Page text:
But “facts” haven’t stopped students, and even some idiotic professors, from hurling themselves into grievance-fuelled hysteria on campuses all over the country, even at Yale. Such are the levels of hysteria following this fecal fabrication that Mizzou students hallucinated the KKK into existence yesterday.

Missouri’s poop swastika has been taken for granted as evidence of white supremacy terrorising innocent black kids by the media, who now attack anyone who dares to ask for a shred of proof that this thing ever existed. The progressive media establishment iscommitted to the idea of “white privilege,” the notion that somehow all white people are racist and so is society, even if no one’s actually aware of any bigotry and there’s no evidence for it anywhere.

So any time any black person offers up proof of white racism, the media leap on it as evidence of what they’ve been saying all along. The trouble is, eye-catching claims of racism and sexual assault, especially from college campuses, very often don’t withstand scrutiny. Think of Mattress Girl Emma Sulkowicz, the Duke Lacrosse case and the recent Rolling Stone debacle, to name just three.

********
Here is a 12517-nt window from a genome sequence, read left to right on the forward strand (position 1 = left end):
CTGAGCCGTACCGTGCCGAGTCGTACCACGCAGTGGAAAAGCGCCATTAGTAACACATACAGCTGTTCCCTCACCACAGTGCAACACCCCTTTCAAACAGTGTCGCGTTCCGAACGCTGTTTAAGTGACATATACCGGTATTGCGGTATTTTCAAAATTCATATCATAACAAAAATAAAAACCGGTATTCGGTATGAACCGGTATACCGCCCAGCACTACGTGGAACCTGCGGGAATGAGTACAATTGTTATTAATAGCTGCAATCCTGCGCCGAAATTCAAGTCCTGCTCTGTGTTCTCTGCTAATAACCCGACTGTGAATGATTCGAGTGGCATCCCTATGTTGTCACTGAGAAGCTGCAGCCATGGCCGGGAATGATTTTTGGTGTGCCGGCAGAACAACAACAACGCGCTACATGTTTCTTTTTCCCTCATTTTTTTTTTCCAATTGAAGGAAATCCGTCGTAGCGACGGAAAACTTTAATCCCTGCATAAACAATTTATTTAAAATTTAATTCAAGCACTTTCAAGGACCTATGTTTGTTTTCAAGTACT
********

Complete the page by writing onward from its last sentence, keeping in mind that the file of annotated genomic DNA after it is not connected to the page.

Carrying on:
If the Missouri swastika were real, there would be pictures of it. It would be the most Instagrammed poo in human history. If it were real, it could even be tested to see whether it comes from a white or black person. (You can examine something called haplotypes, apparently.) Of course, it’s possible that the police report will confirm the existence of this gruesome daubing, but… is it likely? Missouri students have been unable to produce a single witness to it.